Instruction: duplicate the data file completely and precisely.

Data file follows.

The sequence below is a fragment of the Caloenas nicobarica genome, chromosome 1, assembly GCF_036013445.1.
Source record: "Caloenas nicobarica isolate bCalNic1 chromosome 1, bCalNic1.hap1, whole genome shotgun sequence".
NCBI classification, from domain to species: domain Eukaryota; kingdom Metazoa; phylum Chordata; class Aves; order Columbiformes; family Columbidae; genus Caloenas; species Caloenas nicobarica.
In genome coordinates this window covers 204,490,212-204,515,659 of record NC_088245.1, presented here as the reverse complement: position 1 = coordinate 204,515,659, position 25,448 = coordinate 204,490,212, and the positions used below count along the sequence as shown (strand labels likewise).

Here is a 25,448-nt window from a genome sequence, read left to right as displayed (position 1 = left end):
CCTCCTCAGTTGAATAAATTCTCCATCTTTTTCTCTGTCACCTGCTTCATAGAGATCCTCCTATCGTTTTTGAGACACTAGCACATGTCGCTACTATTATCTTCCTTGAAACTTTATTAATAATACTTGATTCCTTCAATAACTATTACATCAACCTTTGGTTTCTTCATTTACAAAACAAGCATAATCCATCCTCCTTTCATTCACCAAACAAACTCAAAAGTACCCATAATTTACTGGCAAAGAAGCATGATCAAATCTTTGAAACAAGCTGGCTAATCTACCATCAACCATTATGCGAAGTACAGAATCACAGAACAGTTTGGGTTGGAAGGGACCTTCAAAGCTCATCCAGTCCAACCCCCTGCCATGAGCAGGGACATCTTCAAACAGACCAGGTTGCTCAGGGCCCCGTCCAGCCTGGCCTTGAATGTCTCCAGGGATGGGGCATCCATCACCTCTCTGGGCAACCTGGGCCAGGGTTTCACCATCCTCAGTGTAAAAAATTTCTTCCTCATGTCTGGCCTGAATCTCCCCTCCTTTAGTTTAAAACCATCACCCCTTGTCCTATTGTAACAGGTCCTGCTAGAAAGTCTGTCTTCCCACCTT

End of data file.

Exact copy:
The sequence below is a fragment of the Caloenas nicobarica genome, chromosome 1, assembly GCF_036013445.1.
Source record: "Caloenas nicobarica isolate bCalNic1 chromosome 1, bCalNic1.hap1, whole genome shotgun sequence".
NCBI classification, from domain to species: domain Eukaryota; kingdom Metazoa; phylum Chordata; class Aves; order Columbiformes; family Columbidae; genus Caloenas; species Caloenas nicobarica.
In genome coordinates this window covers 204,490,212-204,515,659 of record NC_088245.1, presented here as the reverse complement: position 1 = coordinate 204,515,659, position 25,448 = coordinate 204,490,212, and the positions used below count along the sequence as shown (strand labels likewise).

Here is a 25,448-nt window from a genome sequence, read left to right as displayed (position 1 = left end):
CCTCCTCAGTTGAATAAATTCTCCATCTTTTTCTCTGTCACCTGCTTCATAGAGATCCTCCTATCGTTTTTGAGACACTAGCACATGTCGCTACTATTATCTTCCTTGAAACTTTATTAATAATACTTGATTCCTTCAATAACTATTACATCAACCTTTGGTTTCTTCATTTACAAAACAAGCATAATCCATCCTCCTTTCATTCACCAAACAAACTCAAAAGTACCCATAATTTACTGGCAAAGAAGCATGATCAAATCTTTGAAACAAGCTGGCTAATCTACCATCAACCATTATGCGAAGTACAGAATCACAGAACAGTTTGGGTTGGAAGGGACCTTCAAAGCTCATCCAGTCCAACCCCCTGCCATGAGCAGGGACATCTTCAAACAGACCAGGTTGCTCAGGGCCCCGTCCAGCCTGGCCTTGAATGTCTCCAGGGATGGGGCATCCATCACCTCTCTGGGCAACCTGGGCCAGGGTTTCACCATCCTCAGTGTAAAAAATTTCTTCCTCATGTCTGGCCTGAATCTCCCCTCCTTTAGTTTAAAACCATCACCCCTTGTCCTATTGTAACAGGTCCTGCTAGAAAGTCTGTCTTCCCACCTT